the joint committees of this and New England
Yearly Meeting, to meliorate the condition of
the Western Indians, were read; all of which
embraced points of interest. The latter was
accompanied with a detail of the statistics of
several tribes and bandsof Indians west of the
Mississippi river, who had been visited by two
of the conmiittee, and which it was expected
would be printed.

The subject of school education, and the
large proportion of Friends' children taught in
the district schools, occupied the attention of
the meeting some time. Although the diffi-
culties in giving them such a guarded educa-
tion, as it is essential to their preservation,
and the welfare of the Society they should
have, appeared to be insurmountable in most
places, yet it was the desire of many Friends
that persevering efforts should be made to
carry into eflect the concern which has long
been felt to place the children under tutors of
our own religious Society, where their suscep-
tible minds would be einbued with sound prin-
ciples, and their habits formed consistent with
our religious profession.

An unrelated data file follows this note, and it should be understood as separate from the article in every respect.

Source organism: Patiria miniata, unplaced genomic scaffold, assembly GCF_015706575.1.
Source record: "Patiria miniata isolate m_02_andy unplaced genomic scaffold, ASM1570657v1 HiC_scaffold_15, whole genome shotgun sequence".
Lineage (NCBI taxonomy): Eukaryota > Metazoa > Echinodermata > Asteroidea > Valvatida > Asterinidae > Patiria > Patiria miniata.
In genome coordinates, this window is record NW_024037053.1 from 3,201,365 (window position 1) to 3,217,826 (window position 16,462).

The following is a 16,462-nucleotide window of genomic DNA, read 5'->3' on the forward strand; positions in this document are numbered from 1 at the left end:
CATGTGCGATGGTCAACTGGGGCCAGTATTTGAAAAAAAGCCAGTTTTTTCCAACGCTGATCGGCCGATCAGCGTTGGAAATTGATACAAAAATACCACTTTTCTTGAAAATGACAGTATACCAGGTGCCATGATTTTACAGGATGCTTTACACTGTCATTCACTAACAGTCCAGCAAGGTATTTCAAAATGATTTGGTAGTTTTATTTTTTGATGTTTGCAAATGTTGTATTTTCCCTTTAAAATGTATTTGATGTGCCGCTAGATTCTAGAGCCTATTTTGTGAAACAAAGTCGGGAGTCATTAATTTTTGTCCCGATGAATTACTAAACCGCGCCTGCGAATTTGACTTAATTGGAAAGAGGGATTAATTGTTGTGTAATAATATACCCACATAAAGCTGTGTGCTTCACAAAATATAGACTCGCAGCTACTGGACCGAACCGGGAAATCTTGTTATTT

A minute of advice on the attendance of
meetings for Divine worship, was adopted, and
directed to be sent down to the subordinate
meetings, exhorting Friends to more fervent
and faithful dedication to this indispensable
duty, — to the cultivation of Christian love,
in which soil neither jealousies nor detrac-
tion could exist, — to greater redemption
from the love of the world, — and a tender and
steadfast discharge of parental duties in the
home education and training of their children
in the nurture and admonition of the Lord,
that a succession of standard bearers, through
His mercy and goodness may be raised
among us.

A dissertation on slavery, and some of its
evils, designed to inforce the relinquishment
of the use of the products of slave-labour, as
incompatible with our testimony against hold-
ing our fellow-men in bondage, was sent up in
the reports of one of the Quarters, which was
taken on record, and resulted in encouraging
every legitimate scruple on this point — leaving
the matter for attention another year.

After reading and approving Epistles to the
Yearly Meetings, and a pause of solemn re-
freshing silence, the meeting concluded on the
afternoon of the 2d instant, to meet next year,
if consistent with Divine permission.

It may be well to mention, as a reason
for the late appearance of the London Gene-
ral Epistle for 1842, inserted to-day, that we